So as Spring begins arriving in so many parts of the country get outside! Breathe deeply and make time for yourself! Find a patch of wild violets and lay face down, relaxing into their sublime scent…I really don’t think there is anything lovelier!
Pick a violet and pop it into your mouth... they taste as lovely as they smell and they’re good for you too! Violets are said to reduce inflammation both in body and soul. When I was a young herbalist and still getting regular periods and the accompanying cramps and fibroids, I’d eat spring salads of with violet flowers and violet leaves for their supportive cooling and soothing properties.
Over the years I’ve picked them for little bouquets, crystallized them for desserts and made them into massage oils, tinctures, vinegars, and syrups. They’ve appeared like clockwork every spring, growing more abundant every year. I will always remember my son Alex lying face down in a huge patch of them and whispering for me to join him and the violet fairies.
When you infuse fresh violets into a simple syrup made of honey and boiled water, the flavor will really enliven fresh lemonade or an elegant champagne cocktail. You can also use a delicious French Crème de Violette in place of the syrup. For a lovely lavender lemonade, why don’t you try to freeze some violet flowers into ice cubes to use in your glass. There’s really nothing prettier and they hold their color beautifully.
When I was last in France, I was able to buy beautiful candied violets that smelled as wonderful as they tasted, but most people don’t realize that it’s very easy to make your own. If you’ve never had them, crystallized violets are absolutely beautiful, sparkling little jewels and much better than candy. I became addicted the first time my sister brought these treasures home from Paris. Fortunately for me, they are so easy to make. All you need are fresh violets, beaten egg white (not quite frothy), superfine sugar and a soft, sable paintbrush.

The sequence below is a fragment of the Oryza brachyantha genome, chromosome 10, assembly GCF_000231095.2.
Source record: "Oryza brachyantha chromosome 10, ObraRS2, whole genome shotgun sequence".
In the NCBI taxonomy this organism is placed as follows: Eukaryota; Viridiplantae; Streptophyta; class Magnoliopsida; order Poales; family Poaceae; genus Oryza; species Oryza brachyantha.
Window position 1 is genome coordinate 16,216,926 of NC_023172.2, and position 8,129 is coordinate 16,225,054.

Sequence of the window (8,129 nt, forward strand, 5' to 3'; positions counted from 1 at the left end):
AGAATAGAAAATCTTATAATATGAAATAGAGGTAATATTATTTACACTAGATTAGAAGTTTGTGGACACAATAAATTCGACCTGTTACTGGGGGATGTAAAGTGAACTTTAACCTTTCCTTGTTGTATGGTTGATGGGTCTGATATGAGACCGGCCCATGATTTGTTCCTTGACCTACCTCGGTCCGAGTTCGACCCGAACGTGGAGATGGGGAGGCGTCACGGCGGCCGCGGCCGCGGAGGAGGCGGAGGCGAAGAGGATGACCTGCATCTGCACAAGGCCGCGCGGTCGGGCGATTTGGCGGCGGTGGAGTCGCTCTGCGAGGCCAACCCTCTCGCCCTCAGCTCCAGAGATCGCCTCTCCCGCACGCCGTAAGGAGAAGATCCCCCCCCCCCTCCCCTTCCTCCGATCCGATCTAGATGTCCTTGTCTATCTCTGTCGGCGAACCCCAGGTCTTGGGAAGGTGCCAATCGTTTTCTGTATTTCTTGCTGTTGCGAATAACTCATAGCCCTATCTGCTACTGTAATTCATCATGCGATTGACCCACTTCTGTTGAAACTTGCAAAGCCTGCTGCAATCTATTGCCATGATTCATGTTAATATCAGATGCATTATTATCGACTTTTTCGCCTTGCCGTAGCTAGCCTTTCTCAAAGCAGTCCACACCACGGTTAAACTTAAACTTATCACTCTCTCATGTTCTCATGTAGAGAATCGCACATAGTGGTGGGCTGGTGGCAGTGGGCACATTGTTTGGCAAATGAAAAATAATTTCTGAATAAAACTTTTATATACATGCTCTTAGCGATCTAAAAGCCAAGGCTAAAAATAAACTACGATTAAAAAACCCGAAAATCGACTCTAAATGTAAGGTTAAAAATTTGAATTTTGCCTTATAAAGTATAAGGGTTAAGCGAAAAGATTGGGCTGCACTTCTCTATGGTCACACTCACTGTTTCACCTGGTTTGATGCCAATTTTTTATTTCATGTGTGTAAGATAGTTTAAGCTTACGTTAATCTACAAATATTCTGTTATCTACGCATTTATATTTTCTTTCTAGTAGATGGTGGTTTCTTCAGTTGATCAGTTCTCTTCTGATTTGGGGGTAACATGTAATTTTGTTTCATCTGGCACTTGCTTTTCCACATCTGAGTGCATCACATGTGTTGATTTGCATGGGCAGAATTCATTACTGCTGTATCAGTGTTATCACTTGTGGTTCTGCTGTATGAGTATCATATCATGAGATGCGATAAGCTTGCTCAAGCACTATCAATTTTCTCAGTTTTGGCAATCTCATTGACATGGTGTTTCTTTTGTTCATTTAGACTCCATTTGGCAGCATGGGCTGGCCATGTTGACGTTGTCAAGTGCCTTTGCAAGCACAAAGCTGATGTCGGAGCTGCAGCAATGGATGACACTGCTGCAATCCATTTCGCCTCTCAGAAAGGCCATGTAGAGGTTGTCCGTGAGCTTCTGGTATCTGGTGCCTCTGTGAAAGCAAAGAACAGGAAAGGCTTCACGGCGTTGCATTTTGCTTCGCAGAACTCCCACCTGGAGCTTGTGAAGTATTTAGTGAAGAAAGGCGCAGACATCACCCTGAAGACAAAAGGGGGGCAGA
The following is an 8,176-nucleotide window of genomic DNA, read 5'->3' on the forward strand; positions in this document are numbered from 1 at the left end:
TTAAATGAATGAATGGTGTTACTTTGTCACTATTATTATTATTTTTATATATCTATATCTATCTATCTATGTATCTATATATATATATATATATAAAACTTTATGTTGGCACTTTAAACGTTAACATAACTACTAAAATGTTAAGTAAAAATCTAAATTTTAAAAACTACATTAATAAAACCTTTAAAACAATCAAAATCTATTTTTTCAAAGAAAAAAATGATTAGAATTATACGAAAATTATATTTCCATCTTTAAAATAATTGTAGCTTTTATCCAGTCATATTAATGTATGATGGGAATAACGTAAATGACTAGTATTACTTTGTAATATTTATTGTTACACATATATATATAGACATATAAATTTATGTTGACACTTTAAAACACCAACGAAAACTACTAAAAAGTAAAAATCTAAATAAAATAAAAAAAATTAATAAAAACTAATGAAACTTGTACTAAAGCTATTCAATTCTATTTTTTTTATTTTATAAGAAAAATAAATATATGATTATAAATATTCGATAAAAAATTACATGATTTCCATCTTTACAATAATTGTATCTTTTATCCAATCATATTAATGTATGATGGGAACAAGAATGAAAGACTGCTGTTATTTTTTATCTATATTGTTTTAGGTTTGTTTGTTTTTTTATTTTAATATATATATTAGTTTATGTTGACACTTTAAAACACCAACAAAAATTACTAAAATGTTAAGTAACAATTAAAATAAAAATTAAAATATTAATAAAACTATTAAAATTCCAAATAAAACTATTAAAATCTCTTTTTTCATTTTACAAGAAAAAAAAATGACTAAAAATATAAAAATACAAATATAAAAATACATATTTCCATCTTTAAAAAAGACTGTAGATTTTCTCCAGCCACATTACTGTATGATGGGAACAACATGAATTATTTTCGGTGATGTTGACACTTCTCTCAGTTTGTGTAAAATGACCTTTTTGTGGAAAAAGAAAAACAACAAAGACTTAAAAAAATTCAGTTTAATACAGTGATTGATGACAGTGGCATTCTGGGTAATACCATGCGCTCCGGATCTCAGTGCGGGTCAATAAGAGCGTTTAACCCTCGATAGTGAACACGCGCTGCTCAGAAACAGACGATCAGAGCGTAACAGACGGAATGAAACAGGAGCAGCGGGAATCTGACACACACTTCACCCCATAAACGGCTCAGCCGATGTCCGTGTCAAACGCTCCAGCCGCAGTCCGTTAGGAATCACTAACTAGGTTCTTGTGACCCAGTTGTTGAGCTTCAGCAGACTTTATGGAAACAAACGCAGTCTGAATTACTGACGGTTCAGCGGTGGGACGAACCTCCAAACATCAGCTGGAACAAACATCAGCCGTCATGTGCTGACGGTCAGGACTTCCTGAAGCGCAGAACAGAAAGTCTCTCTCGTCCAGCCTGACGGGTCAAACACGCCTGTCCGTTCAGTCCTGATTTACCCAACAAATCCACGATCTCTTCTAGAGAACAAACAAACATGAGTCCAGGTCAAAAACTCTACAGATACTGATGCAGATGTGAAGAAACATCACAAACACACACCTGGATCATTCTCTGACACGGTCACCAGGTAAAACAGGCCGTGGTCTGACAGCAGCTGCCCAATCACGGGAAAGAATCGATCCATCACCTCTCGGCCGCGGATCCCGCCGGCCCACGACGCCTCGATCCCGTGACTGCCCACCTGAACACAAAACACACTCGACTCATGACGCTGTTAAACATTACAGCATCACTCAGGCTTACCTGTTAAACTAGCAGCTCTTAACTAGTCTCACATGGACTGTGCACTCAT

I love to pick them, paint them with egg white and then dip them into superfine sugar . Then I let them air dry and sprinkle them all over cakes, cupcakes and mousses... wild violets bring with them not just beauty , but magical properties of love, luck and peace. All reasons to love this extraordinary little flower that blooms in such a fleeting fashion during this time of year. If you don’t have wild violets growing in your yard you can do this with pansies or violas that you purchase at your favorite garden center. I love to buy pots of violas in the spring and nurse them through summer, picking them for salads, iced teas or to sprinkle fresh or candied cakes and ice creams!
Some people can be very allergic to violets so please take that into consideration before using or serving any herbal teas or eating anything made with the fresh flowers or petals. That being said, there are so many wonderful ways to use the beautiful flower that you will never be at a loss.
Please remember that herbs and essential oils are very powerful medicines and can often times be contraindicated with medications that you may already be taking. Please be sure to consult your physician before choosing to treat any medical condition you may be experiencing with herbal medicine.
Wishing you an abundance of violet bouquets this season,
Beth Schreibman Gehring